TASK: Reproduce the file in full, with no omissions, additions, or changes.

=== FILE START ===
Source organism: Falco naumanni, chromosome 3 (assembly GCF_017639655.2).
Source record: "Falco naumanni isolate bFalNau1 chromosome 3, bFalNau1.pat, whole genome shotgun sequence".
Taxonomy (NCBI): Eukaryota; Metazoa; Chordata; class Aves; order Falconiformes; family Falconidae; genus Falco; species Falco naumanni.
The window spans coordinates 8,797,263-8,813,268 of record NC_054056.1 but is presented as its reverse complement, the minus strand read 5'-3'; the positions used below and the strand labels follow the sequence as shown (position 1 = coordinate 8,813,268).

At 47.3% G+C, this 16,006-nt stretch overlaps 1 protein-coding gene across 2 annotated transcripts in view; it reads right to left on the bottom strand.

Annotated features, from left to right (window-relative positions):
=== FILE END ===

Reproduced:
Source organism: Falco naumanni, chromosome 3 (assembly GCF_017639655.2).
Source record: "Falco naumanni isolate bFalNau1 chromosome 3, bFalNau1.pat, whole genome shotgun sequence".
Taxonomy (NCBI): Eukaryota; Metazoa; Chordata; class Aves; order Falconiformes; family Falconidae; genus Falco; species Falco naumanni.
The window spans coordinates 8,797,263-8,813,268 of record NC_054056.1 but is presented as its reverse complement, the minus strand read 5'-3'; the positions used below and the strand labels follow the sequence as shown (position 1 = coordinate 8,813,268).

At 47.3% G+C, this 16,006-nt stretch overlaps 1 protein-coding gene across 2 annotated transcripts in view; it reads right to left on the bottom strand.

Annotated features, from left to right (window-relative positions):